integration can nonetheless serve at least two goals. First, systematically employing agenda setting, framing, and priming under the conceptual umbrella of bias would advance understanding of the media’s role in distributing power, revealing new dimensions and processes of critically political communication.1 Second, such a pro- ject would offer normative guidance for scholars, for journalists striving to construct more ‘‘fair and balanced’’ news, and for the many citizens and activists who feel victimized by biased media (cf. Eveland & Shah, 2003).

Most of the studies that do explicitly explore bias focus on presidential cam- paigns and administrations and find little evidence of decisive or consistent, liberal or conservative, Democratic or Republican bias (D’Alessio & Allen, 2000; Niven, 2002; but cf. Jamieson & Waldman, 2002; Kuypers, 2002). Yet this conclusion sits uneasily alongside findings, not usually filed under ‘‘bias’’ scholarship, that reveal news consistently favoring one side. Examples of such apparent content bias include the media’s images of minorities (Entman & Rojecki, 2000; Kang, 2005) and their coverage of U.S. foreign policy (Entman, 2004). The consolidating question, then, is whether the agenda setting and framing content of texts and their priming effects on audiences fall into persistent, politically relevant patterns. Powerful players devote massive resources to advancing their interests precisely by imposing such patterns on mediated communications. To the extent we reveal and explain them, we illuminate the classic questions of politics: who gets what, when, and how (Lasswell, 1966)?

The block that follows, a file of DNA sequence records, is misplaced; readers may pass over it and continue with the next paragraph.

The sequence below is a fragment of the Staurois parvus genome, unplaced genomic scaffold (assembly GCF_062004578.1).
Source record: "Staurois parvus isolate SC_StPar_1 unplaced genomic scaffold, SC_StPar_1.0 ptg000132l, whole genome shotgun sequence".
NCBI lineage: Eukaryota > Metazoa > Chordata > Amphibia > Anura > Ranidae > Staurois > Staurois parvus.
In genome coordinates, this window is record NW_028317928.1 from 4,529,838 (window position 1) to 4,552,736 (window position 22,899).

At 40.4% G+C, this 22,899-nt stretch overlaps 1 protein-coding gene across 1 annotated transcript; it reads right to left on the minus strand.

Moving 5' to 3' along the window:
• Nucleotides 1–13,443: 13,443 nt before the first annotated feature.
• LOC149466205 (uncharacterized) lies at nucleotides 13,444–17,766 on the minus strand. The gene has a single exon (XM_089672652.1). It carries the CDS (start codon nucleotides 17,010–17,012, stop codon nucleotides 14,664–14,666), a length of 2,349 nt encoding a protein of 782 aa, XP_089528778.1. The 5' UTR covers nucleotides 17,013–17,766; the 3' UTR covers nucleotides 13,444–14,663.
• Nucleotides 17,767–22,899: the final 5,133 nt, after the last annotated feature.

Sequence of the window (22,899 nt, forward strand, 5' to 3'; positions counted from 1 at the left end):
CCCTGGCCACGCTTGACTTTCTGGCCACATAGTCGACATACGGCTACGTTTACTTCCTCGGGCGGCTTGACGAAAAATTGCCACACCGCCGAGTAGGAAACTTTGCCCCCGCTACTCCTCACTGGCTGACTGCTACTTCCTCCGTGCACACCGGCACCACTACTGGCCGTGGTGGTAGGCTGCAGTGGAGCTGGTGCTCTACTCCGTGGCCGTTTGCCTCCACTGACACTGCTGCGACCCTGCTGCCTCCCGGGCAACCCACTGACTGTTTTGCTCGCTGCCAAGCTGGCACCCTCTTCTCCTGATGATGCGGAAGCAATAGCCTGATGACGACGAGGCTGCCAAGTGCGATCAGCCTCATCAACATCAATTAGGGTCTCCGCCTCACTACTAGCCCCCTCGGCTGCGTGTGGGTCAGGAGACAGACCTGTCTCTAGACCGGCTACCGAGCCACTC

Reconsidering connections

Scholars can shed new light on bias by examining linkages among the three concepts that have received such intense scholarly scrutiny. We can define framing as the process of culling a few elements of perceived reality and assembling a narrative that highlights connections among them to promote a particular interpretation. Fully developed frames typically perform four functions: problem definition, causal anal- ysis, moral judgment, and remedy promotion (Entman, 1993, 2004). Framing works to shape and alter audience members’ interpretations and preferences through prim- ing. That is, frames introduce or raise the salience or apparent importance of certain ideas, activating schemas that encourage target audiences to think, feel, and decide in a particular way (see, e.g., Gross & D’Ambrosio, 2004; Iyengar & Simon, 1993; Kim, Scheufele, & Shanahan, 2002; Price, Tewksbury, & Powers, 1997).